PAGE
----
On February 22nd, ULI Toronto convened an expert panel to discuss the provincial government’s proposed reforms to the Growth Plan for the Greater Golden Horseshoe.
Held in a packed space at the National Club, both the panel and the overview presentation that preceded it illuminated a multitude of important potential regional implications of the proposed changes.
For the Ontario Progressive Conservative Government, the reforms would achieve, at a high level, increased planning flexibility for municipalities that comprise the Greater Golden Horseshoe. The provincial government believes reforms that reduce density targets for many large areas within the region would allow municipalities to better attract employers and new investment. Local communities, the provincial government says, would also be able to build more housing and businesses around transit stops. This would, in turn, foster growth in these key areas leading to increased transit usage and reduced congestion.
These claims have been challenged publicly by some in the planning community, who have raised concerns that lower density targets would increase car dependence in some of these regions. Critics of the reforms have also flagged the potential for incentivizing the construction of transit stations in areas that lack the density necessary to support them.
Emma West, Partner at Bousfields Inc., and Meaghan McDermid, Partner at Davies Howe, opened the morning’s programming by giving a comprehensive overview of the reforms.
The presentation was wide-ranging, with McDermid covering changes and clarifications to employment lands and employment areas as well as the criteria around land servicing and prospecting availability of existing and planned infrastructure. She also gave an in-depth explanation of a significant change to settlement area policies and the allowance to either adjust or expand boundaries outside of a municipal comprehensive review (MCR).
West highlighted a number of important definition modifications that have been introduced through the proposed reforms, including modifying the meaning of a “major transit station area” (increasing the radius from 500 metres around a station to 500 to 800 metres) and an expansion of what constitutes a “major trip generator” to include recreational trip uses. She also explained the introduction of a rural settlement definition to the plan that deals with existing hamlets and other small settlement areas. These areas are defined as long-established, identified in official plans, serviced on private water and waste water and containing a limited amount of undeveloped lands that are already designated for development.
Following their detail-rich presentation, West and McDermid handed the stage over to Phil Dewan, President of Counsel Public Affairs, who acted as moderator for the panel discussion segment.
The panel experts were Audrey Jacob, Deputy Regional Director, Canada East, IBI Group; Cheryl Shindruk, Executive Vice President of Geranium Homes and Chair of BILD; Brian Bridgeman, Commissioner of Planning and Economic Development for Durham Region; and Devan Sommerville, Associate Vice President of Counsel Public Affairs.
Dewan opened the conversation by encouraging panelists to share their first impressions of the amendments and speak to how they compared to past changes to the Growth Plan.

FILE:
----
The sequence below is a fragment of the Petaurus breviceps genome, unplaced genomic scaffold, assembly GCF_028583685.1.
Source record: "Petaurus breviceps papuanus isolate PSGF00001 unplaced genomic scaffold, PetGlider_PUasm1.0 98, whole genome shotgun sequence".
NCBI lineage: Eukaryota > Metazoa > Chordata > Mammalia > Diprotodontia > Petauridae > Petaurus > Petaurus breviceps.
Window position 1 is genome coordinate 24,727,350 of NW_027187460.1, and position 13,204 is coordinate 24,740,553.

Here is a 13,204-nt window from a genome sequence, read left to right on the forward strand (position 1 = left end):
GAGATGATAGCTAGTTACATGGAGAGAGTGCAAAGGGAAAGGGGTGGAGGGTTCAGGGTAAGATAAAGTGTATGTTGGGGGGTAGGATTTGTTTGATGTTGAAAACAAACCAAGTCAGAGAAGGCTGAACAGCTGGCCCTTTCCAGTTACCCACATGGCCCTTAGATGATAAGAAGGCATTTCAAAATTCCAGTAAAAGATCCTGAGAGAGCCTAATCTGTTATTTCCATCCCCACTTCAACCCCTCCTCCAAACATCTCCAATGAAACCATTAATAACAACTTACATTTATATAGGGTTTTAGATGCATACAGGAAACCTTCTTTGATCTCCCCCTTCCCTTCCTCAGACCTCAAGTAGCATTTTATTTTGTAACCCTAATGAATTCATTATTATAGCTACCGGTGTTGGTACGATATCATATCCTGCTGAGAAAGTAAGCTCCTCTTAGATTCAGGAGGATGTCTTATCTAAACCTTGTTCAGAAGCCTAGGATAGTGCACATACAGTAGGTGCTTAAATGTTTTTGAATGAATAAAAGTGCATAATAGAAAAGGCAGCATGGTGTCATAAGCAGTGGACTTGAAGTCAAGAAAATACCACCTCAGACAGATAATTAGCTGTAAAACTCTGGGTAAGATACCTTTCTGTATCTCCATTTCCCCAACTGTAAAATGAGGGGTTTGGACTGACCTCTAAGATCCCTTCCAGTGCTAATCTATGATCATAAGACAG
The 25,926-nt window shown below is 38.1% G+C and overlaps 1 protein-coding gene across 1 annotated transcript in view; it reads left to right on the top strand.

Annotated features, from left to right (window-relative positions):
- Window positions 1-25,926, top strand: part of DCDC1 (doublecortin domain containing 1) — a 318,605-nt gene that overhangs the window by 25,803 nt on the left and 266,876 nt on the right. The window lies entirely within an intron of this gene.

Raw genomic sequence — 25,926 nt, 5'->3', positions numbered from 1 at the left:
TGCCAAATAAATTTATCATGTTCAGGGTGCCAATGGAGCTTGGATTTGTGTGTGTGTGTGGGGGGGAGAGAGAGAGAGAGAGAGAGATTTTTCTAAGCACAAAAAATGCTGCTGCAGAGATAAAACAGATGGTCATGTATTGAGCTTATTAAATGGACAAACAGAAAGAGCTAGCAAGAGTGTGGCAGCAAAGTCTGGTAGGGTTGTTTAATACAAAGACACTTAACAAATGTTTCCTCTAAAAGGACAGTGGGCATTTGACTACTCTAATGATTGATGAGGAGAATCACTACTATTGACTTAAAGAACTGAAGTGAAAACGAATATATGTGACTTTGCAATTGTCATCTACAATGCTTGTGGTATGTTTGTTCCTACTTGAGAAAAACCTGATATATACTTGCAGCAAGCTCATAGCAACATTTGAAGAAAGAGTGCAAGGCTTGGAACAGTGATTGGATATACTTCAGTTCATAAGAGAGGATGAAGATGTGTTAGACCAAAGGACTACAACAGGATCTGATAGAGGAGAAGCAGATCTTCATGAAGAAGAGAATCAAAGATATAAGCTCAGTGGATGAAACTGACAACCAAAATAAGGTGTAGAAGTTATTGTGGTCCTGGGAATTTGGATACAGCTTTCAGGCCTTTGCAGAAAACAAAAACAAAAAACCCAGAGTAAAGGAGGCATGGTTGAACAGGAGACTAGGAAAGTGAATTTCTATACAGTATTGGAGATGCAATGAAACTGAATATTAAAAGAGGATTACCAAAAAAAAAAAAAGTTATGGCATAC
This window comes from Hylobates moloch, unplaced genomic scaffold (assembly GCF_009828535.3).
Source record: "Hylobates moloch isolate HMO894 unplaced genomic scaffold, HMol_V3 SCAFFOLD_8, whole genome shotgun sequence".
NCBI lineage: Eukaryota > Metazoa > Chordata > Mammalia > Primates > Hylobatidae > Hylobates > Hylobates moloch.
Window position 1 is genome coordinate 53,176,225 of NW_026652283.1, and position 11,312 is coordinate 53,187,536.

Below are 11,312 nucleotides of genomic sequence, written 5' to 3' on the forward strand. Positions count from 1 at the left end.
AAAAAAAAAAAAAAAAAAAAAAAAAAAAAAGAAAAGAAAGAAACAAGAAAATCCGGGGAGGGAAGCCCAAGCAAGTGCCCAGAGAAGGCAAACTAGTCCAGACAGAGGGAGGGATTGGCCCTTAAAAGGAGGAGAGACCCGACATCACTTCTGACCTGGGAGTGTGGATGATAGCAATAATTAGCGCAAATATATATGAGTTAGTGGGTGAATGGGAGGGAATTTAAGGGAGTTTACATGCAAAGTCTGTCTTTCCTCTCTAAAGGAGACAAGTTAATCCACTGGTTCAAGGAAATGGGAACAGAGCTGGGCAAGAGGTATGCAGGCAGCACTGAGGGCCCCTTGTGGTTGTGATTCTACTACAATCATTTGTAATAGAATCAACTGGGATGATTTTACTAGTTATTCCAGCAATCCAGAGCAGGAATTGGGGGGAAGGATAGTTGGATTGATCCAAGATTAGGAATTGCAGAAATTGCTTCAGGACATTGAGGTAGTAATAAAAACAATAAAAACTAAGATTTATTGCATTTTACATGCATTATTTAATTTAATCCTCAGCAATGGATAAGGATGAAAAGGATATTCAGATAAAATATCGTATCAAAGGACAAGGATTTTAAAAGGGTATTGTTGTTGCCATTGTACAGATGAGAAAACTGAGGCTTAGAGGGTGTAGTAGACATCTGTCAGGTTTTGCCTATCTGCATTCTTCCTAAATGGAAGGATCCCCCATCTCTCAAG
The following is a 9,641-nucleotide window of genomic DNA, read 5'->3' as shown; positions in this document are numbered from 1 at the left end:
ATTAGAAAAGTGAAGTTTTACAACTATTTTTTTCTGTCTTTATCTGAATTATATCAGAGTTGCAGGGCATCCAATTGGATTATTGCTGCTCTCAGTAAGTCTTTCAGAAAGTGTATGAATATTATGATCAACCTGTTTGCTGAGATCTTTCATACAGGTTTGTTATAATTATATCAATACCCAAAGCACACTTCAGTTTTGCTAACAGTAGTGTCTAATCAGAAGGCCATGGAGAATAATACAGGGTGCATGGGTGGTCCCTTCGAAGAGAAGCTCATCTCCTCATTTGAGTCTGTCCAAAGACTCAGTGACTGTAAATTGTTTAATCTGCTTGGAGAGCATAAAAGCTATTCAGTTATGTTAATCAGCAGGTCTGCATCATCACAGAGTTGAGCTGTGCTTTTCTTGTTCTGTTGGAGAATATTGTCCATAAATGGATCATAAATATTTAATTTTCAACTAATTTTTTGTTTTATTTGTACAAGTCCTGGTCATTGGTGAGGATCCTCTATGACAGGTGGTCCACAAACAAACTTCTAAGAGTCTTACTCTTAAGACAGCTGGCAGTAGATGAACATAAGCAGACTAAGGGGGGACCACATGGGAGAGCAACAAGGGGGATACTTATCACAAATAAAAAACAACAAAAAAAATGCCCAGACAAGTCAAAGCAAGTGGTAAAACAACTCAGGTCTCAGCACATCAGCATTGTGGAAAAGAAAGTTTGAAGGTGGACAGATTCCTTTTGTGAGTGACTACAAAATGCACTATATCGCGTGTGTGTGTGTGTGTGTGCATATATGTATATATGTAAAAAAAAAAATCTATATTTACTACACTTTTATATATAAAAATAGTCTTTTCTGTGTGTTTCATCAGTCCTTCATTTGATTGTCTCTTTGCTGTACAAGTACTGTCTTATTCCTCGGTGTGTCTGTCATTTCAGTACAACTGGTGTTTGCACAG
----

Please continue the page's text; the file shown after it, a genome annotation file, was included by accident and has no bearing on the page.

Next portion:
Bridgeman said that he and his colleagues at Durham Region had long been critical of the “one-size-fits-all” approach that they believed guided many of the policies present in previous iterations of the Growth Plan. He was “pleasantly surprised” that the new reforms differentiate between areas of the Greater Golden Horseshoe.
“Whether it’s exactly the right thing just yet, we’ll see, but it’s better,” he said.
Jacob agreed that the shift away from the “one-size-fits-all” approach was a positive development, but expressed concern over the lack of evidence-based or data-driven analysis in the reforms.
She was also disappointed that the province “hasn’t focused on the provincial agencies and ministries, as well as municipal service providers, in terms of what their contribution is in achieving some of these [Growth Plan-mandated] targets.”
Shindruk cited a study that BILD is currently undertaking to examine what the organization views as a “housing supply challenge” that has been significantly impacting the Greater Golden Horseshoe for several years. The study’s preliminary findings have identified 100,000 housing units projected by the province that have not been realized. She encouraged the audience to “think about the spin-off impact of that” with respect to the development charges and HST that went uncollected.
Shindruk commended the province for recognizing the housing supply challenges facing the region through these proposed reforms. While she acknowledged it’s a “big challenge,” she is “delighted to see that they’re interested in addressing it.”
As the discussion progressed, topics that were explored included, the consultations that guided the proposed reforms, the “business-first” approach that is apparent in some of the new and modified policies, the need to limit further amendments to allow planners to respond and adjust after this recent period of rapid change, and a commitment to delivering transit to the region.